Nasrallah’s bad excuse
By Ahmed Al-Jarallah
Editor-in-Chief, the Arab Times
AFTER the devastation of Lebanon, killing of entire families — including the aged, women and children, destruction of bridges and other infrastructure, and decimation of the Lebanese economy, Hassan Nasrallah has woken up to realize the magnitude of the crisis he has brought to his people. Like small children, who bite their fingers after committing a blunder, Nasrallah has admitted his fault saying “I would not have ordered the seizure of the two Israeli soldiers that sparked the 33-day war if I had known the Jewish state would react with such fury.”
Such men, who never think twice about committing their people and country to serve the interests of foreign countries, usually have limited freedom because they operate according to the plans and agenda of others without any consideration for the fact that the people of their own country will pay the ultimate price. If for the sake of argument we admit Nasrallah is acting alone without receiving instructions from Iran, then his recent excuse proves that he is not qualified to be a decision maker.
At the peak of Israeli aggression, Nasrallah claimed Israeli forces were planning to launch such an attack between September and November 2006. He also claimed he kidnapped the two soldiers to force Israel to launch the attack, which turned Lebanon into rubble, earlier than planned. His excuse proves that Nasrallah, the leader, who was bragging during the Israeli attack, is the same man who has admitted his dreadful miscalculation.
This also proves he is incapable of taking any well-judged political or military decision. This man had given himself the right to lead the Lebanese and force them to meet a horrible fate. If any Lebanese had dared to object he would have been blamed and accused of being a political trader and agent of Israel and the United States.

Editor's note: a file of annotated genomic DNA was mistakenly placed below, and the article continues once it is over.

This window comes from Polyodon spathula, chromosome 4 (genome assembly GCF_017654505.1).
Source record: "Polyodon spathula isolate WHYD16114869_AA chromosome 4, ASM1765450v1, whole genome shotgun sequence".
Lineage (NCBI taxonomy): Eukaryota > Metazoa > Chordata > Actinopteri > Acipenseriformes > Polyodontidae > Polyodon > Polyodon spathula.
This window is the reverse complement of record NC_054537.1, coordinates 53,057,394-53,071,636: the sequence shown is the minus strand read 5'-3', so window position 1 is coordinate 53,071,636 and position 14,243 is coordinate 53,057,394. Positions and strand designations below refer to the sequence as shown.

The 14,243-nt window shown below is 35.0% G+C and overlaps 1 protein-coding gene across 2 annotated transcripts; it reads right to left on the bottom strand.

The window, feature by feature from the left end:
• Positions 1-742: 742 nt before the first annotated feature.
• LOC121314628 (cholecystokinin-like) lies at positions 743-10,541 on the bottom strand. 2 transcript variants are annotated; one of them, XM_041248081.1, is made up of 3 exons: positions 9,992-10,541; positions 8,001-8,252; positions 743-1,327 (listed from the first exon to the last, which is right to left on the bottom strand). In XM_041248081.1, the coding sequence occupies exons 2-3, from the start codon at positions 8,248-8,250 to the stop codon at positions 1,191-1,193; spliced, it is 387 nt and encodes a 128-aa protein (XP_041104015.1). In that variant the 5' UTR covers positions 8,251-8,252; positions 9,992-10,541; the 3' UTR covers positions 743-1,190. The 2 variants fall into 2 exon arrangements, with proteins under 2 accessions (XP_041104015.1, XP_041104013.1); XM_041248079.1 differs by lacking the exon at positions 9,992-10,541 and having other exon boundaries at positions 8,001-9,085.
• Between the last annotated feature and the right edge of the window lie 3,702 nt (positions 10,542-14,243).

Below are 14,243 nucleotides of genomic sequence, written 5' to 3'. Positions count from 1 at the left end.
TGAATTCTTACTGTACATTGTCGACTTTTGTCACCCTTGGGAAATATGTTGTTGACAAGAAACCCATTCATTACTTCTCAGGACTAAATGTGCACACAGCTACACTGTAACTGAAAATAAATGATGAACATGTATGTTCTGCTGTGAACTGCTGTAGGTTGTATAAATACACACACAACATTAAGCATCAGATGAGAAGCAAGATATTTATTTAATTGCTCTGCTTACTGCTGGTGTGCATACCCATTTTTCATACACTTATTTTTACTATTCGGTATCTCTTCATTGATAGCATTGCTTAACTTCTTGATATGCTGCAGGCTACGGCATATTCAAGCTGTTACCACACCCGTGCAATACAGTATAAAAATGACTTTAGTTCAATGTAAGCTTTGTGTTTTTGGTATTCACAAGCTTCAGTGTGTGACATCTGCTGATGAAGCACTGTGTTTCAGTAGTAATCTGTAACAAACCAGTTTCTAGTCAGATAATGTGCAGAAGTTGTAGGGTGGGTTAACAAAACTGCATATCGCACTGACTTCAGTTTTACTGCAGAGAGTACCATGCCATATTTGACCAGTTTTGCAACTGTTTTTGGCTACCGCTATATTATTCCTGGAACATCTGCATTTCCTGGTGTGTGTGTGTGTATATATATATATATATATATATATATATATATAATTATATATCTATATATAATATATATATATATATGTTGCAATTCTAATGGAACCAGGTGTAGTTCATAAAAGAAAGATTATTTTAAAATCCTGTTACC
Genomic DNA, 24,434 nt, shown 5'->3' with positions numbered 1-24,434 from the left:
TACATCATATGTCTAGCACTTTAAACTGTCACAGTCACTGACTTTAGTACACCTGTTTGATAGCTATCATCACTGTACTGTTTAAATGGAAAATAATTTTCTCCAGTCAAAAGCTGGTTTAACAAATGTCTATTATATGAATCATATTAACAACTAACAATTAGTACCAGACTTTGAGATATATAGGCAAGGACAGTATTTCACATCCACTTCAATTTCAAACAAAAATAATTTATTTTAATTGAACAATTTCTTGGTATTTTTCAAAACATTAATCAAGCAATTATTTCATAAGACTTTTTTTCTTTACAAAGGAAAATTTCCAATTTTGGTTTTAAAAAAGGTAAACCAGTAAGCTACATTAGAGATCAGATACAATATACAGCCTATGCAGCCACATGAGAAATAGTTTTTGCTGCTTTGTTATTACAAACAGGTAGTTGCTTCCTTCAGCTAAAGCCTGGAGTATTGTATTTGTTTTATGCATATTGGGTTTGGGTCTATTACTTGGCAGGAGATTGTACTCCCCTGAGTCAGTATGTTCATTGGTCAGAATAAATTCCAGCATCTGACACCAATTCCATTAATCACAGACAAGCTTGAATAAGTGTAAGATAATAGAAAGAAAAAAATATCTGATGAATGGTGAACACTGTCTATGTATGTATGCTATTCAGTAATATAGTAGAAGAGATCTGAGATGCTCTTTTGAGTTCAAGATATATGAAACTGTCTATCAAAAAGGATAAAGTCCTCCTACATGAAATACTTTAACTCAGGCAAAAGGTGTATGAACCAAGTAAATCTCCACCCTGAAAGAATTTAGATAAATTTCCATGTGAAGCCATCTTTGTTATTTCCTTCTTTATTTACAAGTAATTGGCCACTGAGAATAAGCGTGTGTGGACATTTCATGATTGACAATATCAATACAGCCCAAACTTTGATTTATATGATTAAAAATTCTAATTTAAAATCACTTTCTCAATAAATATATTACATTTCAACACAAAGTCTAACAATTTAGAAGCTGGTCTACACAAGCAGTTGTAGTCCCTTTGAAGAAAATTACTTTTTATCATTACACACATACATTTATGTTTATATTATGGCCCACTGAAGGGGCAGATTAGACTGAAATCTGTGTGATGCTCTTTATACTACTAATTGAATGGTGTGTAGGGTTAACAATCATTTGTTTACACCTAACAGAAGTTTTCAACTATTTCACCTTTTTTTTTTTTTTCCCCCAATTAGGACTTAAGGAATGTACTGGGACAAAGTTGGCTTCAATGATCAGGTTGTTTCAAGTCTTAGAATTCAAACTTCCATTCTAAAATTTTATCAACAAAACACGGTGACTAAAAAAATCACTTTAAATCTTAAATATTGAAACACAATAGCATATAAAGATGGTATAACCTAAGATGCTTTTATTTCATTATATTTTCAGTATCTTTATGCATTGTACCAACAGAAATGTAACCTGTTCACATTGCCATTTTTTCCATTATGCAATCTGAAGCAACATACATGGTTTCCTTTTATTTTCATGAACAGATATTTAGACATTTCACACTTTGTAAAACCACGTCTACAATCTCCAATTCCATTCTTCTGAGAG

With such a crooked mentality and megalomania, Nasrallah allowed himself to destroy Lebanon and hurt the interests of Arab countries. If he knew of Israel’s plans to attack Lebanon between September and November, we wonder why Nasrallah didn’t make a public statement or wait until the Israelis made the first move. If he had done any of this the Israelis would have been considered the attackers and blamed by the whole world. In such a scenario Nasrallah would have been in the right position to defend his country.
Arab countries didn’t make any mistake when they described Hezbollah’s move an ill-calculated adventure. Now Nasrallah himself has admitted his miscalculations and spur-of-the moment decisions have led to the destruction of Lebanon and its economy. The people of Lebanon won’t forgive Nasrallah for this blunder, which may force him out of the history of that country.
Nasrallah has a last opportunity to reach safe shores by disarming his men, surrendering to the legitimate Lebanese authority and ending his ties with Tehran.
In a recent interview given by Nasrallah we sensed his desire to give up his high stand. We hope our assessment is correct and we are still able to comprehend Nasrallah’s words properly.